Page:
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It’s no secret that bullying can lead to some seriously negative psychological effects (i.e. depression or anxiety), but until now, there hasn’t been much talk about it’s link to plastic surgery too. However, a recent study just proved that bullying has a much bigger impact on the desire to get plastic surgery than we would’ve assumed—on both the bullies and their victims.
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The research, which was conducted at the University of Warwick, found that both teenage bullies and their victims have an increased desire for plastic surgery than peers their same age. For the study, researchers gathered nearly 2,800 people between the ages of 11 to 16 and screened them for their experiences with bullying. From there, 800 of the preteens—including bullies, the victims, those who were categorized as both and those who weren’t affect by bullying at all—were then evaluated for emotional problems, their levels of self-esteem and their desire to have plastic surgery.
Results found that more than 11.5 percent of bullying victims and 8.8 percent of those who were categorized as both a bully and a victim of bullying, had an “extreme desire” to have plastic surgery. But that’s not all, 3.4 percent of bullying perpetrators were also found to have this extreme desire for cosmetic surgery, whereas less than 1 percent of those who were unaffected by bullying felt that same desire.
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When it comes to the reasoning behind the desire for bullies and their victims to get plastic surgery, the study finds that it varies. The perpetrators of bullying want to have plastic surgery to improve their appearance, consequently increasing their social status, while the victims of bullying desire plastic surgery due to their low self-esteem and emotional problems.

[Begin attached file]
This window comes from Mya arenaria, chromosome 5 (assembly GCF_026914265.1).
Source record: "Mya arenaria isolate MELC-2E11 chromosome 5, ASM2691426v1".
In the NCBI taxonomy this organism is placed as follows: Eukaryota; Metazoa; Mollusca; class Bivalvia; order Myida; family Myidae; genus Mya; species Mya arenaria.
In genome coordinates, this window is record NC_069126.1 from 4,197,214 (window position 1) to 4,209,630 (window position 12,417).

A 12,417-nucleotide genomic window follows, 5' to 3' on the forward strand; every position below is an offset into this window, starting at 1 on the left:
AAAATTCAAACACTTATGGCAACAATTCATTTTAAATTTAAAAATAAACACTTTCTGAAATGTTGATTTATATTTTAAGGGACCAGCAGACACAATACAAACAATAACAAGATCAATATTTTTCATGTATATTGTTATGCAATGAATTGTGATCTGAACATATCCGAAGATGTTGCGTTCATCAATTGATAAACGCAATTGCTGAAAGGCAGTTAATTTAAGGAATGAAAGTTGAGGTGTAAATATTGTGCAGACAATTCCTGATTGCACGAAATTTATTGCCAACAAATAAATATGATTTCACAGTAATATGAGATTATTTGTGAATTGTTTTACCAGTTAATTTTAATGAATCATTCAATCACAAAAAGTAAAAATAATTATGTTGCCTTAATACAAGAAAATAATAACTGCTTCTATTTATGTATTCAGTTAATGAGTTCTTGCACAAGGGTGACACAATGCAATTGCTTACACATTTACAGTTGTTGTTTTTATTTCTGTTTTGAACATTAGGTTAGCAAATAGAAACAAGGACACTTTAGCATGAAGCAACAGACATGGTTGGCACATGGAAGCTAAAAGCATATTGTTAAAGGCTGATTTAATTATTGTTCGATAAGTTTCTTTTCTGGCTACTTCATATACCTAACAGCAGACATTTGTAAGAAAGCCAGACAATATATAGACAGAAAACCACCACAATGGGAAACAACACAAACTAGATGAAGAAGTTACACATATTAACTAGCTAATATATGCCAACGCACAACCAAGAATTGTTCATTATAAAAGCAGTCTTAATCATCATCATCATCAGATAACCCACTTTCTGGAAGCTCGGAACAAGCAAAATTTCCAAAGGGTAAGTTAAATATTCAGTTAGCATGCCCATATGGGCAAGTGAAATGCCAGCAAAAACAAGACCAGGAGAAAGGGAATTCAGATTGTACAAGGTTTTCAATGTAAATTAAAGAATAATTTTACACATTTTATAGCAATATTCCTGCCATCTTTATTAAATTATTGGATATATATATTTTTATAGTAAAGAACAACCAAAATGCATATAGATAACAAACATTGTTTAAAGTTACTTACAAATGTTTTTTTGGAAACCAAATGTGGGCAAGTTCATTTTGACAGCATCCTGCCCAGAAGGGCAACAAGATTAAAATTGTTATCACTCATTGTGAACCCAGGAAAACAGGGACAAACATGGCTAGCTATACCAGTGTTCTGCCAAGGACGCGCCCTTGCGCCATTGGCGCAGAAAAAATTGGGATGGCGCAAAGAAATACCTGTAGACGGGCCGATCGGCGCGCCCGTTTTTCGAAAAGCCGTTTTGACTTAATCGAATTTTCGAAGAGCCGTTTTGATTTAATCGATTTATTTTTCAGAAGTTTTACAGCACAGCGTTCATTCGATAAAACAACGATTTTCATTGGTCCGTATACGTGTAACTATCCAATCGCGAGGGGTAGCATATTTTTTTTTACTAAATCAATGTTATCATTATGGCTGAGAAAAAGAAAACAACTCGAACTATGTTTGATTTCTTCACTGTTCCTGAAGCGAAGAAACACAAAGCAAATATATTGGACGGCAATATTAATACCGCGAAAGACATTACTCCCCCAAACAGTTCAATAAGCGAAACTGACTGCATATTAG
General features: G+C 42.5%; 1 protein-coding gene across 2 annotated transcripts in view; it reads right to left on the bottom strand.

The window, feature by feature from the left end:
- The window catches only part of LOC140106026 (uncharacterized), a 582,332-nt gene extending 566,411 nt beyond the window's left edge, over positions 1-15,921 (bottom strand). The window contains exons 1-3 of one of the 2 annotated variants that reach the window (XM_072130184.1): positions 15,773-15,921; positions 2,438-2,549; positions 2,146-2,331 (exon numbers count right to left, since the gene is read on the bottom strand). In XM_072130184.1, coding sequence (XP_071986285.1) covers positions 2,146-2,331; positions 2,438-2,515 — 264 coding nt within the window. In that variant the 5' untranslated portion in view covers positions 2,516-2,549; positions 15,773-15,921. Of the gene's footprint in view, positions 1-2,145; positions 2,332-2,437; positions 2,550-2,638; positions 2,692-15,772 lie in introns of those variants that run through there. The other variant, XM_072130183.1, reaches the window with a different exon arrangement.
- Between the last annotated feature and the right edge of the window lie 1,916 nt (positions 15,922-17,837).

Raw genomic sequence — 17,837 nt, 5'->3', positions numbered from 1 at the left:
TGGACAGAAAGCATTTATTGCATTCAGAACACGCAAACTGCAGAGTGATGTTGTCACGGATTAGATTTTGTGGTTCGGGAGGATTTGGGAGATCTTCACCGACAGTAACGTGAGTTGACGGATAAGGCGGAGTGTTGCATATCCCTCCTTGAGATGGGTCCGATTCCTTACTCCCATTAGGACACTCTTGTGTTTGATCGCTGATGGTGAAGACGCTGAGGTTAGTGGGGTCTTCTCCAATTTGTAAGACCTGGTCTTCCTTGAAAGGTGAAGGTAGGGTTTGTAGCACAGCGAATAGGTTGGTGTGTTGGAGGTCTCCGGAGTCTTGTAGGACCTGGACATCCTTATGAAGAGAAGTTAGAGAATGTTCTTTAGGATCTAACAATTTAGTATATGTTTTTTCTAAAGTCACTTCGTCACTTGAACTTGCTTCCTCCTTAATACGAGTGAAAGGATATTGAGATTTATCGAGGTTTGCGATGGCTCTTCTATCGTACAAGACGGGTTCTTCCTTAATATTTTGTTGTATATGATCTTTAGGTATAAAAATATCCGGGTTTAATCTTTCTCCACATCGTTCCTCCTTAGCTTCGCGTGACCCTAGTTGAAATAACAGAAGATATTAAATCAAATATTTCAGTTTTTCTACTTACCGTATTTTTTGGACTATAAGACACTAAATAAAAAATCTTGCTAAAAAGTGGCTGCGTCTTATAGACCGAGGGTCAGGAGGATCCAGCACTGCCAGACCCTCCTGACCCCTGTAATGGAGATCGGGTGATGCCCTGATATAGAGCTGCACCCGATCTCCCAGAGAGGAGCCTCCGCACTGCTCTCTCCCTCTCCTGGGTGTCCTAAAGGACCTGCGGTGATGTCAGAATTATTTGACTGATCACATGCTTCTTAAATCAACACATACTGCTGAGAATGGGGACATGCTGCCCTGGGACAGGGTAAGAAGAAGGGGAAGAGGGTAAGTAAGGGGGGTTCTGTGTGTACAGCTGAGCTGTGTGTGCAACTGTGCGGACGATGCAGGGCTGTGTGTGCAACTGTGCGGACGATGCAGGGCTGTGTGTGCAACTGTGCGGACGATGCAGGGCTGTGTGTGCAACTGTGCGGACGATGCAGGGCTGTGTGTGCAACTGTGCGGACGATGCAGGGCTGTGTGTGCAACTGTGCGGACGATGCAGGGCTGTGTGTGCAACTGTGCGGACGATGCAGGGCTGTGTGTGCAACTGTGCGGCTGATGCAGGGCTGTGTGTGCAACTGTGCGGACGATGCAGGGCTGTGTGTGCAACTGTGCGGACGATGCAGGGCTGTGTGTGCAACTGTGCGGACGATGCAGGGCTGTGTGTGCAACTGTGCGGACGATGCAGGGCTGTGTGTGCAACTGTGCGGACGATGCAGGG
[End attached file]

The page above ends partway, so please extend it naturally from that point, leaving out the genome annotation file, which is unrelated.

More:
According to New York dermatologist Patricia Wexler, MD, this phenomenon is certainly happening, and doctors need to be on the lookout for telltale signs that indicate a person is opting for plastic surgery for the wrong reasons. “[Suitable] patients will have good self-esteem but want a little boost to feel even better,” explains Dr. Wexler. “But triggers or alerts should be set off if a person asks for radical changes during an emotional crisis such as a divorce, separation, job termination or death of a loved one.”
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“Another trigger is dysmorphic body syndrome in which the person obsesses compulsively over minor or inperceivable flaws, even risking surgery without relief of their obsession,” Dr. Wexler continues, referring to a condition that often occurs in people with other mental health disorders like depression or anxiety (if that sounds familiar, it’s because those are the same symptoms that typically stem from bullying).
Dr. Wexler recommends that doctors take the time to evaluate their patients expectations of surgery and their level of mental stability before allowing them to go under the knife. And if there’s anything we can learn from this latest study, it’s that doctors should also screen their patients for their history of bullying as well.
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